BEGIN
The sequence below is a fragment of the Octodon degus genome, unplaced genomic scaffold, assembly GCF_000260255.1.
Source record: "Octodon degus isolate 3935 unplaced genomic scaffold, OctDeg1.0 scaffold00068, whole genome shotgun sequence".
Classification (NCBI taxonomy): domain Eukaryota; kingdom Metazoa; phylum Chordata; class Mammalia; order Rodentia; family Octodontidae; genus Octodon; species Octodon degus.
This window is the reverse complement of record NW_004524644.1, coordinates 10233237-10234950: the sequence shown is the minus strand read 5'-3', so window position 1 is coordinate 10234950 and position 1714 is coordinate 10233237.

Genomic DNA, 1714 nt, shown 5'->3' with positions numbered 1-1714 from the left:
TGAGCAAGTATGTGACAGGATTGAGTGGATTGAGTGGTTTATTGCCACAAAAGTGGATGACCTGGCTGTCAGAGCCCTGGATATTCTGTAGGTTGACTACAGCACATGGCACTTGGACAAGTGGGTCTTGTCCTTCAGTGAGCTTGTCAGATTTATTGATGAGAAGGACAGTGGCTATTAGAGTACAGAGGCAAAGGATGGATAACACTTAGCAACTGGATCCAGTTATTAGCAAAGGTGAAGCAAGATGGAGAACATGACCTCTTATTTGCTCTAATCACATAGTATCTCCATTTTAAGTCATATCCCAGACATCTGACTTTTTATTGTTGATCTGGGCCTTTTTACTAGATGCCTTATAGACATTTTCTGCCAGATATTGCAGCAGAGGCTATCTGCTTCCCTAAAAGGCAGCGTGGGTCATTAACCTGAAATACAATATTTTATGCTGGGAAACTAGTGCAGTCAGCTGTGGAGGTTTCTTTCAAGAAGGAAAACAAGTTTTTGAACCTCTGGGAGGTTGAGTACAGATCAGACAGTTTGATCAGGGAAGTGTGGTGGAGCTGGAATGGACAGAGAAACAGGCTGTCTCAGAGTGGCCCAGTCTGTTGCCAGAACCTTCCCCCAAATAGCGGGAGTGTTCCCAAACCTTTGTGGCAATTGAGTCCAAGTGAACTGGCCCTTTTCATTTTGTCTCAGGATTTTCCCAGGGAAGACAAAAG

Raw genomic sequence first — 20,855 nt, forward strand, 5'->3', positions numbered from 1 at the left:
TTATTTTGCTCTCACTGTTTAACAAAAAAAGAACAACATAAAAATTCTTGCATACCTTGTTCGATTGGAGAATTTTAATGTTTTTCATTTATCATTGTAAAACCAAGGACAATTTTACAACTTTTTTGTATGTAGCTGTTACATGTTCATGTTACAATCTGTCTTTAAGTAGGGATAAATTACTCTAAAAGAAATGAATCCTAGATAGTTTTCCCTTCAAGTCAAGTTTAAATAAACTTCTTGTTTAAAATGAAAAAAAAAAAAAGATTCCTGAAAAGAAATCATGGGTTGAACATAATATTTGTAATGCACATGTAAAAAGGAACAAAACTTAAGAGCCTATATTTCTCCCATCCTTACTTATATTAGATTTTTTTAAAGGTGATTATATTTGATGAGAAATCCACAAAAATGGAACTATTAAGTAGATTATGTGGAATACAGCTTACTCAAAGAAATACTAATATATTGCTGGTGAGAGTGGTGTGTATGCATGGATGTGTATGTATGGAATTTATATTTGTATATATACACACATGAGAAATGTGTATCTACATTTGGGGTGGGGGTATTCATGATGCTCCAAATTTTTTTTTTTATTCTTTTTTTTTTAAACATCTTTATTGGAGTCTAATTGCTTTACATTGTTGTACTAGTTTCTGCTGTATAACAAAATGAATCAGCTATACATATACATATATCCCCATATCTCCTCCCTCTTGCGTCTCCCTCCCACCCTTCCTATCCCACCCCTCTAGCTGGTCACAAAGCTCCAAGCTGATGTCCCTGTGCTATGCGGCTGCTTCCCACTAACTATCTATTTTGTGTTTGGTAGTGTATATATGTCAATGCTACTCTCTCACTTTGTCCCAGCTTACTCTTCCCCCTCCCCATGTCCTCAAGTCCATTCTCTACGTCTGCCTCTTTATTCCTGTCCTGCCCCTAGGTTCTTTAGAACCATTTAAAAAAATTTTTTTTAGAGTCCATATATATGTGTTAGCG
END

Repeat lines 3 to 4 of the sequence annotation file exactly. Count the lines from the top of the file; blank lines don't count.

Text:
Classification (NCBI taxonomy): domain Eukaryota; kingdom Metazoa; phylum Chordata; class Mammalia; order Rodentia; family Octodontidae; genus Octodon; species Octodon degus.
This window is the reverse complement of record NW_004524644.1, coordinates 10233237-10234950: the sequence shown is the minus strand read 5'-3', so window position 1 is coordinate 10234950 and position 1714 is coordinate 10233237.